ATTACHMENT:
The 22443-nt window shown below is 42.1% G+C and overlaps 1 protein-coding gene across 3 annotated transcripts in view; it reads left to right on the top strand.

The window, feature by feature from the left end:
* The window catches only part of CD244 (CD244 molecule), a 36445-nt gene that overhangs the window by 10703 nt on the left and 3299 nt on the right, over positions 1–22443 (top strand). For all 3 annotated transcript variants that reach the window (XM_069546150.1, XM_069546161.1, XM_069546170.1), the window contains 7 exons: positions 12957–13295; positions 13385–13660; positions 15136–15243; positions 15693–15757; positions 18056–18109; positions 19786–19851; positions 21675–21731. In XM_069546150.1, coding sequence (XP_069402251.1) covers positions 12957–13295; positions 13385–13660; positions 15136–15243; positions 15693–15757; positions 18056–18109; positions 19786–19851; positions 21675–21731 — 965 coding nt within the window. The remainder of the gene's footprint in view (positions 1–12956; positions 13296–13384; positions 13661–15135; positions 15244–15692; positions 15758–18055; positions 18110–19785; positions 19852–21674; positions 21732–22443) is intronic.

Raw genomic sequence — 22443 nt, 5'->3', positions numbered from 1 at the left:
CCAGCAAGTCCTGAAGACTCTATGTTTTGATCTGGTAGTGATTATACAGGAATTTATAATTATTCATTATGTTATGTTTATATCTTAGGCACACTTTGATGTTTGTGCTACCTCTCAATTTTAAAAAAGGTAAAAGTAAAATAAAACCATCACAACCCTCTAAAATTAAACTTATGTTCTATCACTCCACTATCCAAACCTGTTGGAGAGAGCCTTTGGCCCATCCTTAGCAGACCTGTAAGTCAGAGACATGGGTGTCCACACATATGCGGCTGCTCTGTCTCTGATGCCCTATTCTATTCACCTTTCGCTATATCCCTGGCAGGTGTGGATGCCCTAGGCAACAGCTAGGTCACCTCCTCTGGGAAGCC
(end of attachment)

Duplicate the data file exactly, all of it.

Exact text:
The 22443-nt window shown below is 42.1% G+C and overlaps 1 protein-coding gene across 3 annotated transcripts in view; it reads left to right on the top strand.

The window, feature by feature from the left end:
* The window catches only part of CD244 (CD244 molecule), a 36445-nt gene that overhangs the window by 10703 nt on the left and 3299 nt on the right, over positions 1–22443 (top strand). For all 3 annotated transcript variants that reach the window (XM_069546150.1, XM_069546161.1, XM_069546170.1), the window contains 7 exons: positions 12957–13295; positions 13385–13660; positions 15136–15243; positions 15693–15757; positions 18056–18109; positions 19786–19851; positions 21675–21731. In XM_069546150.1, coding sequence (XP_069402251.1) covers positions 12957–13295; positions 13385–13660; positions 15136–15243; positions 15693–15757; positions 18056–18109; positions 19786–19851; positions 21675–21731 — 965 coding nt within the window. The remainder of the gene's footprint in view (positions 1–12956; positions 13296–13384; positions 13661–15135; positions 15244–15692; positions 15758–18055; positions 18110–19785; positions 19852–21674; positions 21732–22443) is intronic.

Raw genomic sequence — 22443 nt, 5'->3', positions numbered from 1 at the left:
CCAGCAAGTCCTGAAGACTCTATGTTTTGATCTGGTAGTGATTATACAGGAATTTATAATTATTCATTATGTTATGTTTATATCTTAGGCACACTTTGATGTTTGTGCTACCTCTCAATTTTAAAAAAGGTAAAAGTAAAATAAAACCATCACAACCCTCTAAAATTAAACTTATGTTCTATCACTCCACTATCCAAACCTGTTGGAGAGAGCCTTTGGCCCATCCTTAGCAGACCTGTAAGTCAGAGACATGGGTGTCCACACATATGCGGCTGCTCTGTCTCTGATGCCCTATTCTATTCACCTTTCGCTATATCCCTGGCAGGTGTGGATGCCCTAGGCAACAGCTAGGTCACCTCCTCTGGGAAGCC